I come from a society where journalists are taken out and wined and dined by the powerful and influential, whereas many journalists in the majority world are simply taken out with bullets and bombs.
In that atmosphere it is understandable to come across journalists who view themselves as activists.
However, if a journalist’s role is to seek out truth, reflect the voices and opinions of those who don’t usually have a say, and to represent the whole audience regardless of race, religion, political affiliation and social status, then perhaps a journalist is, essentially, an activist for freedom of expression.
One dictionary definition of journalism is ‘the profession of writing for newspapers, magazines, radio, TV and online’. However, I would argue that journalism, without clearly-defined journalistic ethics, can easily deteriorate into public relations (PR) and marketing.
Journalism has to be accurate. It is all about clear, irrefutable facts that are tested and well set out. Journalism also needs to be well-sourced. All evidence must be checked and verified. All elements of the story need to be thoroughly tested to ensure that they are not misleading and that they don’t magnify one side at the expense of another.
We should use clear, precise wording to tell the story and avoid comment and opinion that could add confusion. We need to be open about what we know, what we think we know and what we don’t know.
Journalism needs to be impartial, objective, balanced and fair. We must write and broadcast to inform the whole audience regardless of religion, race, political persuasion, sexual orientation and financial status. We need to be fair and open-minded and reflect all significant opinions as we explore a wide range of disparate views.
If we decide not to use some views, we need to be clear why. We need to ask ourselves why we are omitting some information or views and including others.
What impact does that have on the piece? Does it help clarify issues, or does it confuse? If it confuses, what could be the consequences of that confusion and who is likely to gain?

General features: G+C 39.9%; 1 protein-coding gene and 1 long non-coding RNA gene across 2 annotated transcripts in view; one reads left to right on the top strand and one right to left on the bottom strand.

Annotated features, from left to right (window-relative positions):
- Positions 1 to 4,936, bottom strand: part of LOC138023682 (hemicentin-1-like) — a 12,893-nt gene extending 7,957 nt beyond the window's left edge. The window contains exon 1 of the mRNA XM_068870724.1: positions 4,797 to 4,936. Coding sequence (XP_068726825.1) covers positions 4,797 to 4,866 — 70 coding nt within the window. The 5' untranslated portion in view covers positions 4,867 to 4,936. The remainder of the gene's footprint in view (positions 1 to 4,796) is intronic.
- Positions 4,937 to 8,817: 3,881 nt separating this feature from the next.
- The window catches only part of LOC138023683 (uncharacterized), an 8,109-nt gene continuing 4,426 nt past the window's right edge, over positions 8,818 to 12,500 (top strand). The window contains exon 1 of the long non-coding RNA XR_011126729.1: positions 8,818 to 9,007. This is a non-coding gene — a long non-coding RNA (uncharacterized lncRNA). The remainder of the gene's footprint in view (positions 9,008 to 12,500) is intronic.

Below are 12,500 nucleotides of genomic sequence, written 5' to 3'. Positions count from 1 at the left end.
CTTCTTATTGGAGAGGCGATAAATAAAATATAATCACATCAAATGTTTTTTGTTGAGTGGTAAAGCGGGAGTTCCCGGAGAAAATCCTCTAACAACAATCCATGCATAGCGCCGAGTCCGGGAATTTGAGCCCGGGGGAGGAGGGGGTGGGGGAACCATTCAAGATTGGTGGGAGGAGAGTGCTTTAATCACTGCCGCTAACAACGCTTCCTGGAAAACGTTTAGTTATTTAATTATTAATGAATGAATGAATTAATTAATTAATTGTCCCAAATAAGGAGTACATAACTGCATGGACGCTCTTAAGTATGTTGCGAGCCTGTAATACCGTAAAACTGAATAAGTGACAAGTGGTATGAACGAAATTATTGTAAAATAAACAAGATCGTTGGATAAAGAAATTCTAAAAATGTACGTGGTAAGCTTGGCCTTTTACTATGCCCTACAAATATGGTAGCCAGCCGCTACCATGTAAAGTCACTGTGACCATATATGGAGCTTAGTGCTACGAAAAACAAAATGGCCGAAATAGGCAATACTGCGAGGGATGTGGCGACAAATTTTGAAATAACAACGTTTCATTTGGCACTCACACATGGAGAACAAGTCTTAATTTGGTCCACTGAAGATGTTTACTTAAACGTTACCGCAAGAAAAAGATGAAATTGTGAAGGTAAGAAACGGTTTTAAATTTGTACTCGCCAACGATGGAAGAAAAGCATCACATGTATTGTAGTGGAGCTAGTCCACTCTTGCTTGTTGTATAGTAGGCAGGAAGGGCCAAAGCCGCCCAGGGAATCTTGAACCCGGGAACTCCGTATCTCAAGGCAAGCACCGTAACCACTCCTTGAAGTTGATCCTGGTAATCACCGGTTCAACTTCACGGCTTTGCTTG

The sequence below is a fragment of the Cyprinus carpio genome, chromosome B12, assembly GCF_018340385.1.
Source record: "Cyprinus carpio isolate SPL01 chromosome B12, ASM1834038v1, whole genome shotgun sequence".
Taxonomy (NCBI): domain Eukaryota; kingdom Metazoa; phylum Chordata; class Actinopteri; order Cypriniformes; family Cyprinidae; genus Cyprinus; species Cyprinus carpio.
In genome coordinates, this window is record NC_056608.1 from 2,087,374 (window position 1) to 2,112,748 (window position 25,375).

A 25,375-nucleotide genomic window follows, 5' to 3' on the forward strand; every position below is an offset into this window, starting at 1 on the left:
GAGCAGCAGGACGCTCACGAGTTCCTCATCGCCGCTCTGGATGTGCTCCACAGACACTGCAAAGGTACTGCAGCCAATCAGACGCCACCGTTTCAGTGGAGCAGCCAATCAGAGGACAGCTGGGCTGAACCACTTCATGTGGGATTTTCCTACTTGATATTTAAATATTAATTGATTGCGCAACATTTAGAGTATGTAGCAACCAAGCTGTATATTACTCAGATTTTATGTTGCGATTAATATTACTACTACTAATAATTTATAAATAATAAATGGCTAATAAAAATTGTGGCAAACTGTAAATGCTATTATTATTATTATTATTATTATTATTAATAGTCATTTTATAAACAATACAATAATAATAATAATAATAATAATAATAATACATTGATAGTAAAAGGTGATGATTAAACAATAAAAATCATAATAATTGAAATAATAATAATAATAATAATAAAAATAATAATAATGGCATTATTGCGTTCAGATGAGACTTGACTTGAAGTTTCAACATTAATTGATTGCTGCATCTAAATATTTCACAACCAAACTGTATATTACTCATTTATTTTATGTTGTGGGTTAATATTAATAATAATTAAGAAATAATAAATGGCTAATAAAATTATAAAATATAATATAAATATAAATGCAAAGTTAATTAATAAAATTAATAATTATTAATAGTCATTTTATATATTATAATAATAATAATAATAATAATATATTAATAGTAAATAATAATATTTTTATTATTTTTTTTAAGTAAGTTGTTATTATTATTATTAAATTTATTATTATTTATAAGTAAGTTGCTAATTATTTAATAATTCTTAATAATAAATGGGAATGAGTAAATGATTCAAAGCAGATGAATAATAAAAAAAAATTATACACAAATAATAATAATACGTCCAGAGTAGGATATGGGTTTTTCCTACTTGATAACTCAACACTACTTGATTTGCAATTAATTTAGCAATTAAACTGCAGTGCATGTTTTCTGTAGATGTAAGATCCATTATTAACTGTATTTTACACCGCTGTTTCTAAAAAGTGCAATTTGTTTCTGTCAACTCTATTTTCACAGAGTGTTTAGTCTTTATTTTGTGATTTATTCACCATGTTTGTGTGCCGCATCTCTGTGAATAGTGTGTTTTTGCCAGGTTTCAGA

We need to be honest with ourselves about our motives and reasons for covering a story. The key is to ask searching questions to all sides, particularly those who hold public office, and, in doing so, provide the basis for a healthy and robust public debate. All journalists will have their own political points of view, but these must never creep into our journalism and they must not have any bearing on the choice of stories we cover or the way we cover them.
Perhaps this is where the real meaning of the word activism becomes relevant. When all these conditions have been met, a journalist will have served as an activist for freedom of expression. If so, count me in. Not only do I qualify by definition, but I am proud to be a member of that global fellowship.
Image by Glenn Halog released under Creative Commons
The author of this piece, David Brewer, is a journalist and media strategy consultant who founded Media Helping Media, handing the site over to Fojo in early 2018. David has worked as a journalist and manager in print, broadcast and online. He has spent many years delivering journalism training and media consultancy services worldwide.